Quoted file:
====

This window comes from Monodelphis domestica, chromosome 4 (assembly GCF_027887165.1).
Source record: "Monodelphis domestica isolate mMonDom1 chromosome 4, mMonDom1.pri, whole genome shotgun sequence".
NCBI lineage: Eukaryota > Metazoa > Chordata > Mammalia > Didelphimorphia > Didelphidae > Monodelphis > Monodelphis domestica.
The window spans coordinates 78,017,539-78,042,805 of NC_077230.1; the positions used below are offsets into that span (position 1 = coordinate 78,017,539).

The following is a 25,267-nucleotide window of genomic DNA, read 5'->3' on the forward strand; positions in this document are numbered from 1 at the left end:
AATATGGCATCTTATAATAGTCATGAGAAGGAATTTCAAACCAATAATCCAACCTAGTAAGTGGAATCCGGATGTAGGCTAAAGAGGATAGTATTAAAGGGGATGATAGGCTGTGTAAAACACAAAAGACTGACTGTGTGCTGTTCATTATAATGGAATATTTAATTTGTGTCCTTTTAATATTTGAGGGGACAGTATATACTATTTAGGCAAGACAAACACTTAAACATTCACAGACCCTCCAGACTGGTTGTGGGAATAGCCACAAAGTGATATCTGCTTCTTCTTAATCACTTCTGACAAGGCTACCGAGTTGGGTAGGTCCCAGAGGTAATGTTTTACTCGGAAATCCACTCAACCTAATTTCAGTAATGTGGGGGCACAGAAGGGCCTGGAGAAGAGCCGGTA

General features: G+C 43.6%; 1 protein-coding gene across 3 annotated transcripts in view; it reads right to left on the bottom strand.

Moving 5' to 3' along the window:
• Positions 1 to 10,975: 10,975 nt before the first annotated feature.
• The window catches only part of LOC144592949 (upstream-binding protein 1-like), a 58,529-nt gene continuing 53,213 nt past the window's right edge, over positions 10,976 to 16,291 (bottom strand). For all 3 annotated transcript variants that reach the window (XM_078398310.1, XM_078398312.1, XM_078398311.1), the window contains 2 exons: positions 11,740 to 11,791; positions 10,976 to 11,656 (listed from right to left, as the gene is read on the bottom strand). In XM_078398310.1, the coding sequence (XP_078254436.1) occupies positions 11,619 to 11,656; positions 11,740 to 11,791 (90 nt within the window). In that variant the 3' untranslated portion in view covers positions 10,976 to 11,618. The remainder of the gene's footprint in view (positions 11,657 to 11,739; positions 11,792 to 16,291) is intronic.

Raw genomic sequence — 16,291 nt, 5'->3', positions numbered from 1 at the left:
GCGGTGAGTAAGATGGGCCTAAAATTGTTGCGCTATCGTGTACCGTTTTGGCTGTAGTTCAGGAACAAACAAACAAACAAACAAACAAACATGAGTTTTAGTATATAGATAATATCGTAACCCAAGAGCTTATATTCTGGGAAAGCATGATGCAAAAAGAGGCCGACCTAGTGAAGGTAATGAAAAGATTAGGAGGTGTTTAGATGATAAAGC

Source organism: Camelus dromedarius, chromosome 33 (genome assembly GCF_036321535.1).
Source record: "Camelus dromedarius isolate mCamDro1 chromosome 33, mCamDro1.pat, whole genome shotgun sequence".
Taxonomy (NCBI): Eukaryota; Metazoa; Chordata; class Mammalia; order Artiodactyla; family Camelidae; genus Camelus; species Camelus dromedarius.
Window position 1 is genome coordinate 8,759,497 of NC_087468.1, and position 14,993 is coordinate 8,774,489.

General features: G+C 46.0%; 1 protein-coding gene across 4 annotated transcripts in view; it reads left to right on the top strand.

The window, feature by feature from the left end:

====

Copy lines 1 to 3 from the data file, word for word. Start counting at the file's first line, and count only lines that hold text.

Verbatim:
This window comes from Monodelphis domestica, chromosome 4 (assembly GCF_027887165.1).
Source record: "Monodelphis domestica isolate mMonDom1 chromosome 4, mMonDom1.pri, whole genome shotgun sequence".
NCBI lineage: Eukaryota > Metazoa > Chordata > Mammalia > Didelphimorphia > Didelphidae > Monodelphis > Monodelphis domestica.